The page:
- If federal tax withholding has been paid on your behalf you will receive form 1042-S from Stanford in March reporting scholarship amounts received and taxes withheld. You will need this document to file your federal income tax return.
More Information and Resources for International Students
Tax Considerations for Non-Resident Alien Students, Scholars and Fellows: Information regarding tax exemptions, tax forms, rules regarding taxation of university support
Bechtel International Center's Tax Info: Tax filing requirements and resources for international students, including webinars and software for filing federal taxes.
Tax Tips from the Director of University Tax Compliance
1. Be honest. Keep good records. Document your deposits as well as your expenses. If audited, be organized to move the audit along quickly. Rehearse your audit. Only answer the questions that you are asked. Be nice to the auditor. You do have appeal rights.
2. Make sure you timely pay enough in withholding or estimated tax throughout the year. Make sure you pay all taxes by the IRS due date, even if you extend your time to file.
3. Pay your medical insurance and out of pocket costs and child care expenses with pretax dollars if such employer plans are available.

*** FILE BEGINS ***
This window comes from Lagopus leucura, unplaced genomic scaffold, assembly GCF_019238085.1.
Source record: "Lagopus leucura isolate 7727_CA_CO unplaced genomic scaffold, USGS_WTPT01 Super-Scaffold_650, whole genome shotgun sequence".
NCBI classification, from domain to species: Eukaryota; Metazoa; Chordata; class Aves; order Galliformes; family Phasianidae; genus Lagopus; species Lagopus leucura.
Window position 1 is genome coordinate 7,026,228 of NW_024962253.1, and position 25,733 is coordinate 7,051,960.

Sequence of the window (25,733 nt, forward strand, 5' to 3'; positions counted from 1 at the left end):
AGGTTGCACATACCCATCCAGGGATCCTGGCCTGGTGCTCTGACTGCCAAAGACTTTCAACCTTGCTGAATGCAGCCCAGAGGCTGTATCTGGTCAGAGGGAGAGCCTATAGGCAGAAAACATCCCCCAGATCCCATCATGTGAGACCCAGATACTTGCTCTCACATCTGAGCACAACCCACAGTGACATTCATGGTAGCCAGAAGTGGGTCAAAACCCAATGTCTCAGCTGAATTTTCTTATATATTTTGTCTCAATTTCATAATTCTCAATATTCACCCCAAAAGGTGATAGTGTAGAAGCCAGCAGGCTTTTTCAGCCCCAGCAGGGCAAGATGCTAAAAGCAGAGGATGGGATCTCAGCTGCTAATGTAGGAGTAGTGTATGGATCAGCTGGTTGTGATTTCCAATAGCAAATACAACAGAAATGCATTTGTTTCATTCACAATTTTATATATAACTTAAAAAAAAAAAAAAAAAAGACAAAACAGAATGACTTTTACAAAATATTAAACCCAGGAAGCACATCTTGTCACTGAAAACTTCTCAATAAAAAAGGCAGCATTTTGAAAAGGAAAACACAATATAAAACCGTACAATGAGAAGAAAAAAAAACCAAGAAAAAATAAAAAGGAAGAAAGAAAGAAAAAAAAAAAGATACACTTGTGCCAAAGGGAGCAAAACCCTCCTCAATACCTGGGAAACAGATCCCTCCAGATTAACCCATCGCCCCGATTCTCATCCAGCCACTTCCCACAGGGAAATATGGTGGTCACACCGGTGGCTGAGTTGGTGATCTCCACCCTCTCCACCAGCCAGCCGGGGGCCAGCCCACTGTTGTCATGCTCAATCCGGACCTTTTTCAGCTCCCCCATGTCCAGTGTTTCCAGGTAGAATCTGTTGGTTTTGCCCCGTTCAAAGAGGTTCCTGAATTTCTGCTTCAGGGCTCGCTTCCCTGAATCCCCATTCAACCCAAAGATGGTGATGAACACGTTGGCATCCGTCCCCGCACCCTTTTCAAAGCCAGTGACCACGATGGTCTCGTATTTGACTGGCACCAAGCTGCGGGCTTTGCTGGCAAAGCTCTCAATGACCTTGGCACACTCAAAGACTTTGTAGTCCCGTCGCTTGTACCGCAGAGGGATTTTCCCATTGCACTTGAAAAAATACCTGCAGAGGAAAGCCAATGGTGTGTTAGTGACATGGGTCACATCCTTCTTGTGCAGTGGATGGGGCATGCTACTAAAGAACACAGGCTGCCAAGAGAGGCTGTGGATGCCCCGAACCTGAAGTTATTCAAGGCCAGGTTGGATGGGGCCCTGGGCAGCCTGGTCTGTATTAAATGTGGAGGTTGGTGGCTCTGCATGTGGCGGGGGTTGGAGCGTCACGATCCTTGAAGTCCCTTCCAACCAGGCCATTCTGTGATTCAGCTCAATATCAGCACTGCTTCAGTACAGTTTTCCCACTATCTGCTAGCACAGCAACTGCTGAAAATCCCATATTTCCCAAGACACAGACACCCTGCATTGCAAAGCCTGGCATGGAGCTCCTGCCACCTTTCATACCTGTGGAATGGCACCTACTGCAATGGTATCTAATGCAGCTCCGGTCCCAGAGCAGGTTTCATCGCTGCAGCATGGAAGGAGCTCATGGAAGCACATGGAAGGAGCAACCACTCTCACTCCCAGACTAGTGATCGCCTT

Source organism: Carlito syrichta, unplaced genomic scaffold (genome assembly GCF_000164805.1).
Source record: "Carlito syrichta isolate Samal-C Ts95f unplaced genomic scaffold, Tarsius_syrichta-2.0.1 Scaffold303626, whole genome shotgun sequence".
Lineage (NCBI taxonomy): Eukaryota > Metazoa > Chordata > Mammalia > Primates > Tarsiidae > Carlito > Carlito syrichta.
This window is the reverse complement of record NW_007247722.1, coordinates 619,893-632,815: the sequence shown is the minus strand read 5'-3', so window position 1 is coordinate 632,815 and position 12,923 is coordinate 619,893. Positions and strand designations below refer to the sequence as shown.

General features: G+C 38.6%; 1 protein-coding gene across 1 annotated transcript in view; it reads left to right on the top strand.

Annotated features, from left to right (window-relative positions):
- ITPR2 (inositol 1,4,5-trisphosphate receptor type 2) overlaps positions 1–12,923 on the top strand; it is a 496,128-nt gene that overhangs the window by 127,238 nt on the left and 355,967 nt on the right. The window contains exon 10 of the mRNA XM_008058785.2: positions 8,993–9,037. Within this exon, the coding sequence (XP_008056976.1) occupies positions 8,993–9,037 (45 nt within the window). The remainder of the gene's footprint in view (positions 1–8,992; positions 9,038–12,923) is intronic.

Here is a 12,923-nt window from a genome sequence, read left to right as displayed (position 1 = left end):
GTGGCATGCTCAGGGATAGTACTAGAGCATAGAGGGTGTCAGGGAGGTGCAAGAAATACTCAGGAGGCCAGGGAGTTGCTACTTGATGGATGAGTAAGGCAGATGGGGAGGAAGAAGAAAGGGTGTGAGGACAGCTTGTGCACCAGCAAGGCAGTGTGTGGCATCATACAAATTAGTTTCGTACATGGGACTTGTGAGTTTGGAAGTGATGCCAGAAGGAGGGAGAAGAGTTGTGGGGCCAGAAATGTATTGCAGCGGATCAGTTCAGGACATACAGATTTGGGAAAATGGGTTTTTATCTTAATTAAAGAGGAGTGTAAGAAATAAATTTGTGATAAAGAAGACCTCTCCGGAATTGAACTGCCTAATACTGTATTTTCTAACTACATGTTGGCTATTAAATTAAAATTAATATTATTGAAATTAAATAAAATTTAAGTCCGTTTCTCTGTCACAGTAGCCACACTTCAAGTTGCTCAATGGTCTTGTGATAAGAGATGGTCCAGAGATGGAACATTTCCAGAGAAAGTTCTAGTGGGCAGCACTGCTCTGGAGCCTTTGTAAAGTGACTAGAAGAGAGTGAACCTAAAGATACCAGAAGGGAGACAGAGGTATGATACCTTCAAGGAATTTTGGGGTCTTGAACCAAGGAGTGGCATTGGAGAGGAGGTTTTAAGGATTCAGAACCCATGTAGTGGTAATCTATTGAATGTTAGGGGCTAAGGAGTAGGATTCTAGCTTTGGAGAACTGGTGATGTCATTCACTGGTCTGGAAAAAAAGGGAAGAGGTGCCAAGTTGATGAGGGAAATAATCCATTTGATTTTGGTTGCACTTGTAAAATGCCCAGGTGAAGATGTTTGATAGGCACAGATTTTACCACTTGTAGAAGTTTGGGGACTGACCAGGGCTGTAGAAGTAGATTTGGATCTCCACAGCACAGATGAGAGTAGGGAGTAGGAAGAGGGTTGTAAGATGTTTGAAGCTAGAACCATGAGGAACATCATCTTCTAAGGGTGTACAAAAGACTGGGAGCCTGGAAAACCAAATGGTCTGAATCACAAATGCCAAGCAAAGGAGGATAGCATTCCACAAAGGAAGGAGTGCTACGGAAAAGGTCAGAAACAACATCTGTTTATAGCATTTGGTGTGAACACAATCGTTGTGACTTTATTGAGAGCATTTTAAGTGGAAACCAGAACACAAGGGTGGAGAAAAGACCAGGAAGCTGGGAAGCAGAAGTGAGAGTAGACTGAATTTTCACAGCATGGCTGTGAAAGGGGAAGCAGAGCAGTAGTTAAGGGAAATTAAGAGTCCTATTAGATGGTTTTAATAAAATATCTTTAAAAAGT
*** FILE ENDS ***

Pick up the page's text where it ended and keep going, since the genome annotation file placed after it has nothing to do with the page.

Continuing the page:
4. Invest in a Roth IRA if you can! You’ll thank me in 30-40 years when you are not paying tax on your retirement income.
5. Keep your Adjusted Gross Income (AGI) as low as possible. Higher AGI has side effects on your tax return and elsewhere (financial aid, Affordable Care Act taxes, etc)
6. Know your marginal tax rate.
- Taxable income reduction times marginal rate equals tax savings. Nondeductible rent divided by the result of one minus your marginal tax rate equals the equivalent tax-deductible mortgage interest and property tax on your own future home.
- Tax planning and actions occur during the tax year. You can smooth out income spikes through timing of income and deductions.
7. Know when to say HELP! Tax law is complicated and there are severe penalties for noncompliance. An error can set your financial plan years back. Consider seeking the advice of a tax professional when:
- You are behind in the payment of your taxes
- Your return goes beyond your wages and bank interest
- You buy a home or invest in rental property
- You accumulate stock options, RSUs and ESPP shares or partnership interests
- You are contemplating marriage or marital separation or become widowed
- You are being audited or discover errors on prior returns
- You are moving from one state to another or work in more than one state
- You start a small business
- You need to care for elderly parents or other relatives
- You are planning future intergenerational transfers (inheritance, college planning)
The items presented here are for general information only and do not constitute tax advice. The University does not endorse nor independently confirm the information presented in any other website referred to in this document. The University encourages users of this page to seek qualified tax counsel when appropriate.